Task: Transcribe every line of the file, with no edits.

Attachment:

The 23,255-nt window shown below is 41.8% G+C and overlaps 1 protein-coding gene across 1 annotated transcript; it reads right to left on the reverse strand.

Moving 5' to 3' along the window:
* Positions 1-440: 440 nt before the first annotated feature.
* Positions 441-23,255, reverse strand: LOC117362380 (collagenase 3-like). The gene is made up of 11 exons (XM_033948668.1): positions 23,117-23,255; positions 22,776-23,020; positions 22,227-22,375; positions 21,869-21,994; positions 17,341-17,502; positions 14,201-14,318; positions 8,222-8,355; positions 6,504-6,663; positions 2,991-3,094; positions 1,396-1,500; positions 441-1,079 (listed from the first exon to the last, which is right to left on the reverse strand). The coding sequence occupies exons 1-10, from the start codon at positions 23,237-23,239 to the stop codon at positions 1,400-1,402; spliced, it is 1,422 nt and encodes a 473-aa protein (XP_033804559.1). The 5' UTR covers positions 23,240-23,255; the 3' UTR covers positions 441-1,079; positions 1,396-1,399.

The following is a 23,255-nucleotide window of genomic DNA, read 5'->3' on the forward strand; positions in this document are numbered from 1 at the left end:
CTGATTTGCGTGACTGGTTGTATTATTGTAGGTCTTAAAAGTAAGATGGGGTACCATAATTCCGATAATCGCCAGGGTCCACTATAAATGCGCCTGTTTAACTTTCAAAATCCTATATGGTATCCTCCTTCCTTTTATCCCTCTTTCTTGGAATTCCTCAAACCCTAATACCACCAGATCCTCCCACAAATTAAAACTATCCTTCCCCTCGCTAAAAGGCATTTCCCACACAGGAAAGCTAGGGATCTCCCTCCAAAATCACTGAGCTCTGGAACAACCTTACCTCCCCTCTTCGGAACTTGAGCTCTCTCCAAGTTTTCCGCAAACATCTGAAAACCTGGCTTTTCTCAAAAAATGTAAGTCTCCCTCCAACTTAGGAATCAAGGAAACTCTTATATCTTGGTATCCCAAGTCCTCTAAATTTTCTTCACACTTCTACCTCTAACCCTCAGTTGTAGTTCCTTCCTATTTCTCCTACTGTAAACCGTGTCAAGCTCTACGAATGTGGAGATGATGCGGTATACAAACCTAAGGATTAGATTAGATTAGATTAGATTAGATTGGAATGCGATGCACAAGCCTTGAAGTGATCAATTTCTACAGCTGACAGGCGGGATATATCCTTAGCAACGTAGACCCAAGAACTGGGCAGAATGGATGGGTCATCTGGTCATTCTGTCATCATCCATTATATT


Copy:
The 23,255-nt window shown below is 41.8% G+C and overlaps 1 protein-coding gene across 1 annotated transcript; it reads right to left on the reverse strand.

Moving 5' to 3' along the window:
* Positions 1-440: 440 nt before the first annotated feature.
* Positions 441-23,255, reverse strand: LOC117362380 (collagenase 3-like). The gene is made up of 11 exons (XM_033948668.1): positions 23,117-23,255; positions 22,776-23,020; positions 22,227-22,375; positions 21,869-21,994; positions 17,341-17,502; positions 14,201-14,318; positions 8,222-8,355; positions 6,504-6,663; positions 2,991-3,094; positions 1,396-1,500; positions 441-1,079 (listed from the first exon to the last, which is right to left on the reverse strand). The coding sequence occupies exons 1-10, from the start codon at positions 23,237-23,239 to the stop codon at positions 1,400-1,402; spliced, it is 1,422 nt and encodes a 473-aa protein (XP_033804559.1). The 5' UTR covers positions 23,240-23,255; the 3' UTR covers positions 441-1,079; positions 1,396-1,399.

The following is a 23,255-nucleotide window of genomic DNA, read 5'->3' on the forward strand; positions in this document are numbered from 1 at the left end:
CTGATTTGCGTGACTGGTTGTATTATTGTAGGTCTTAAAAGTAAGATGGGGTACCATAATTCCGATAATCGCCAGGGTCCACTATAAATGCGCCTGTTTAACTTTCAAAATCCTATATGGTATCCTCCTTCCTTTTATCCCTCTTTCTTGGAATTCCTCAAACCCTAATACCACCAGATCCTCCCACAAATTAAAACTATCCTTCCCCTCGCTAAAAGGCATTTCCCACACAGGAAAGCTAGGGATCTCCCTCCAAAATCACTGAGCTCTGGAACAACCTTACCTCCCCTCTTCGGAACTTGAGCTCTCTCCAAGTTTTCCGCAAACATCTGAAAACCTGGCTTTTCTCAAAAAATGTAAGTCTCCCTCCAACTTAGGAATCAAGGAAACTCTTATATCTTGGTATCCCAAGTCCTCTAAATTTTCTTCACACTTCTACCTCTAACCCTCAGTTGTAGTTCCTTCCTATTTCTCCTACTGTAAACCGTGTCAAGCTCTACGAATGTGGAGATGATGCGGTATACAAACCTAAGGATTAGATTAGATTAGATTAGATTAGATTGGAATGCGATGCACAAGCCTTGAAGTGATCAATTTCTACAGCTGACAGGCGGGATATATCCTTAGCAACGTAGACCCAAGAACTGGGCAGAATGGATGGGTCATCTGGTCATTCTGTCATCATCCATTATATT